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The History of Easter Chocolate

Egg Decorating, Chocolate and Easter

Humans have been decorating eggshells for at least 60,000 years (the earliest recorded are Ostrich eggs in Africa). Eggs have been a religious symbol for millenia (the Zorastrians brought eggs to their King Norwuz to celebrate the new year at least 2,500 years ago).

More recently Edward I of England dyed over 450 eggs with onion skins to gift to his court for Easter in 1290. And then lightning struck in the French court of Louis XIV, where the first chocolate Easter Egg was created in Versailles, soon followed in Turin where Seignora Giambone started filling empty chicken egg shells with molten chocolate in 1725.

Returning to the UK, chocolate was co-opted into Easter by the Victorians. In addition to claiming the world’s first chocolate bar in 1847, J.S. Fry & Sons claim to have launched the first British Chocolate Easter egg in 1873, closely followed by Cadbury’s in 1875 (Cadbury’s did pip Fry’s to the post for Valentine’s Day boxes — see earlier blog).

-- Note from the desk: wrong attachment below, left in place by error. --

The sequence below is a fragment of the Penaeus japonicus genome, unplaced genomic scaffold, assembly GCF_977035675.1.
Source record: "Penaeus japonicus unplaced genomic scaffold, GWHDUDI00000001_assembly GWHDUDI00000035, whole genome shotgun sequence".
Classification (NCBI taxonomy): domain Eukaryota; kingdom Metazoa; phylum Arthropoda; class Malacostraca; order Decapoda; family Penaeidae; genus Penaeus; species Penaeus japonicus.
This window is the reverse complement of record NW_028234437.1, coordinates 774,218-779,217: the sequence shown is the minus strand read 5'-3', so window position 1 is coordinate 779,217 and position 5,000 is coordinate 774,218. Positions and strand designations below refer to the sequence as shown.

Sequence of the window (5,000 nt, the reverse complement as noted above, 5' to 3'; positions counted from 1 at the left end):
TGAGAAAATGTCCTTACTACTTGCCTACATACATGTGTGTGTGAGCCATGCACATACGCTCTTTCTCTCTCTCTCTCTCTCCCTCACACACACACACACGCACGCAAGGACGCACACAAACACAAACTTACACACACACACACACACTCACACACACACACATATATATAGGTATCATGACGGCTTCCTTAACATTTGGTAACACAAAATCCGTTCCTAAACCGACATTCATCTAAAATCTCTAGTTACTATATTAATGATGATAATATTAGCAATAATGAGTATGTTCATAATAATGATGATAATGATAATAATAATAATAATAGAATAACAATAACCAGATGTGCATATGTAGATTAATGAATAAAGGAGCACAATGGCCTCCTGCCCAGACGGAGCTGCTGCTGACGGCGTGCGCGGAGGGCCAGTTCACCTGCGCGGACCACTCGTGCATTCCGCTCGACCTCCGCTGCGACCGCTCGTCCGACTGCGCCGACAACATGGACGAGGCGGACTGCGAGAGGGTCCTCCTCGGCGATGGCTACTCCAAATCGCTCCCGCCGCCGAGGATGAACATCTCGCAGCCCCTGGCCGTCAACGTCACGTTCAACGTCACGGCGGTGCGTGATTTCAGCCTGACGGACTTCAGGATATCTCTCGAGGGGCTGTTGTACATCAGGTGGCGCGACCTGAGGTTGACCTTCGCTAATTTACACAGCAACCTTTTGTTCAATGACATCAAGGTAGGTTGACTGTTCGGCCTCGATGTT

Since then there has been no stopping the idea of chocolate Easter eggs, bunnies, chicks and more. It’s hard to obtain exact numbers but estimates of the UK gifting over 80 million eggs are often quoted – and that doesn’t include Creme Eggs (Cadbury’s sells annually over 500 million of these, two thirds in the UK).

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